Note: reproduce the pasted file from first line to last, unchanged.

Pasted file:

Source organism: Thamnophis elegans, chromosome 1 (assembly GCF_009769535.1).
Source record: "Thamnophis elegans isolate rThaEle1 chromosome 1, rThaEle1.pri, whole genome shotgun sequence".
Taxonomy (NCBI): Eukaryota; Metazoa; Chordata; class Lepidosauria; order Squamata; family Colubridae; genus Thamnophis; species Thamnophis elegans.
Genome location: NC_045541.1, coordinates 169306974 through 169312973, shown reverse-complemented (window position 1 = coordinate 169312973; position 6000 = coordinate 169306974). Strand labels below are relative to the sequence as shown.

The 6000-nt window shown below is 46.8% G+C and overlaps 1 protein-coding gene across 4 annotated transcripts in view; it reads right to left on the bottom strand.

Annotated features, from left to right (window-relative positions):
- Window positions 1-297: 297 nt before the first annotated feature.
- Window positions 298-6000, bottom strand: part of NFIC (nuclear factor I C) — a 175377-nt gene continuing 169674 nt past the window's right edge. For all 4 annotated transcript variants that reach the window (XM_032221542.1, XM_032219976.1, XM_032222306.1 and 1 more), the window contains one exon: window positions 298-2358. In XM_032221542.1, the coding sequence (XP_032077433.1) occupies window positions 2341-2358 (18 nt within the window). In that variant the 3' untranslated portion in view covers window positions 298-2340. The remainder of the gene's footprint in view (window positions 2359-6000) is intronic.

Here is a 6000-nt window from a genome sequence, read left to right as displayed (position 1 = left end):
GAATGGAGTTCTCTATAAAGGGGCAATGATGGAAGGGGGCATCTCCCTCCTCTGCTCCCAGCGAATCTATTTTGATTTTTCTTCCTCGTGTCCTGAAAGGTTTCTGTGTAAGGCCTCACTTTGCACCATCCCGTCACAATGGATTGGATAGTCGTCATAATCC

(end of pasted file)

Source organism: Thamnophis elegans, chromosome 1 (assembly GCF_009769535.1).
Source record: "Thamnophis elegans isolate rThaEle1 chromosome 1, rThaEle1.pri, whole genome shotgun sequence".
Taxonomy (NCBI): Eukaryota; Metazoa; Chordata; class Lepidosauria; order Squamata; family Colubridae; genus Thamnophis; species Thamnophis elegans.
Genome location: NC_045541.1, coordinates 169306974 through 169312973, shown reverse-complemented (window position 1 = coordinate 169312973; position 6000 = coordinate 169306974). Strand labels below are relative to the sequence as shown.

The 6000-nt window shown below is 46.8% G+C and overlaps 1 protein-coding gene across 4 annotated transcripts in view; it reads right to left on the bottom strand.

Annotated features, from left to right (window-relative positions):
- Window positions 1-297: 297 nt before the first annotated feature.
- Window positions 298-6000, bottom strand: part of NFIC (nuclear factor I C) — a 175377-nt gene continuing 169674 nt past the window's right edge. For all 4 annotated transcript variants that reach the window (XM_032221542.1, XM_032219976.1, XM_032222306.1 and 1 more), the window contains one exon: window positions 298-2358. In XM_032221542.1, the coding sequence (XP_032077433.1) occupies window positions 2341-2358 (18 nt within the window). In that variant the 3' untranslated portion in view covers window positions 298-2340. The remainder of the gene's footprint in view (window positions 2359-6000) is intronic.

Here is a 6000-nt window from a genome sequence, read left to right as displayed (position 1 = left end):
GAATGGAGTTCTCTATAAAGGGGCAATGATGGAAGGGGGCATCTCCCTCCTCTGCTCCCAGCGAATCTATTTTGATTTTTCTTCCTCGTGTCCTGAAAGGTTTCTGTGTAAGGCCTCACTTTGCACCATCCCGTCACAATGGATTGGATAGTCGTCATAATCC